Hand in hand with that, IRD will begin collecting PAYE info for the 2018/19 year to allow prepopulation of income tax returns. That should make life a bit easier for SMEs. What’s more, the release of Working for Families is being brought forward to 2019, to coincide with tax returns being done under the new system, which – again – will make things simpler for SMEs.


We are fielding a few queries about the provisional tax changes that apply from the 2018 tax year onwards.
Below is a summary of the new rules for taxpayers who use the standard method to calculate their payments.

Smaller taxpayers (including companies and trusts)

Inland Revenue (IRD) has changed what it calls the ‘safe harbour’ provision.


  • Your actual income tax liability for the year is less than $60,000; and
  • You paid the tax amount required as per the standard method at your three provisional tax dates.


  • You will not be charged IRD interest if you did not pay enough provisional tax, provided you pay the final balance by your terminal tax date.

The safe harbour threshold was previously $50,000 and applied to individuals only.

Medium and larger taxpayers

The second change affects medium and larger taxpayers.


  • Your actual income tax liability is $60,000 or more; and
  • You paid provisional tax for that year based on the standard method.


  • You won’t be charged IRD interest if you paid the amounts of tax due as per the standard method at your first and second instalments, even if your actual liability is higher.
  • The final balance will be due at your third provisional tax date. IRD interest applies on any underpayment or overpayment of tax from the third provisional tax date.

Capping the liability at the first and second instalments provides certainty, particularly if your income is volatile or seasonal.

Having the final balance due at the third provisional tax instalment is sensible because you should have a good estimation of your actual liability by then.


Johnston Associates has launched an online portal which will enable our clients to complete secure online communication and signing of documents.

Your introduction to this portal will likely be to receive our annual terms of engagement, which you will be able to sign online.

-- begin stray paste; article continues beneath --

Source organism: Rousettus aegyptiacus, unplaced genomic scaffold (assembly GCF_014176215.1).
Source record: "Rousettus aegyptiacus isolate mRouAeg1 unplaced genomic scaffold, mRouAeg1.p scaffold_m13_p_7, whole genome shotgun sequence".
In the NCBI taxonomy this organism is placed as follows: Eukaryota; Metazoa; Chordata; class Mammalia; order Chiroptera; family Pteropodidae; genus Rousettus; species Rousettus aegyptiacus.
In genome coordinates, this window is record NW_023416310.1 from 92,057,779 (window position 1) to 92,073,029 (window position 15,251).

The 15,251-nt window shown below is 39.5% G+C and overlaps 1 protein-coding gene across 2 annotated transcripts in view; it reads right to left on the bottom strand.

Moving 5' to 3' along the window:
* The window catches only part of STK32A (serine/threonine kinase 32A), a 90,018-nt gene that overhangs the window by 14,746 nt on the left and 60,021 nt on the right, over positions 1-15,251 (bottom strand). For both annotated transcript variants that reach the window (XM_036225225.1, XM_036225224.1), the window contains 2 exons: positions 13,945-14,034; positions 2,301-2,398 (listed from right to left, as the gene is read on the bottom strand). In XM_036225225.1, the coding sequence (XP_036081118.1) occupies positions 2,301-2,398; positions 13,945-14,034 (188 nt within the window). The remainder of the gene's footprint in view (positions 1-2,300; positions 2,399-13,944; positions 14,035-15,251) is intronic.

Later on, for many of our clients we will be sending out your annual accounts package via the portal. Again, online signing of these will be possible, even when multiple signatures are required.


We hope this portal will improve your experience with Johnston Associates and make it easier for you to quickly and securely perform your review and signing of documents.

No action is required from you at this stage, but at some point you may receive an email notifying you that a document has been published to your portal account. We will then provide instructions on how to activate your account and authorise your device for online signatures.


March 28th 2018
  • GST – your GST return and payment are due for the taxable period ending 28 February
March 31st 2018
  • Student loan repayments due for overseas-based borrowers
April 7th 2018
  • 2017 income tax
  • Working for Families Tax Credits
  • Student loan repayments
May 7th 2018
  • Provisional tax instalments – the third instalment of your provisional tax is due on 7 May if you:
    – have a March balance date, and
    – use the standard or estimation option to calculate your provisional tax payments
  • Student loan interim payments are due. The interim payments you make will be offset against your repayment
  • GST – your GST return and payment are due for the taxable period ending 31 March

Disclaimer – While all care has been taken, Johnston Associates Chartered Accountants Ltd and its staff accept no liability for the content of this newsletter; always see your professional advisor before taking any action that you are unsure about.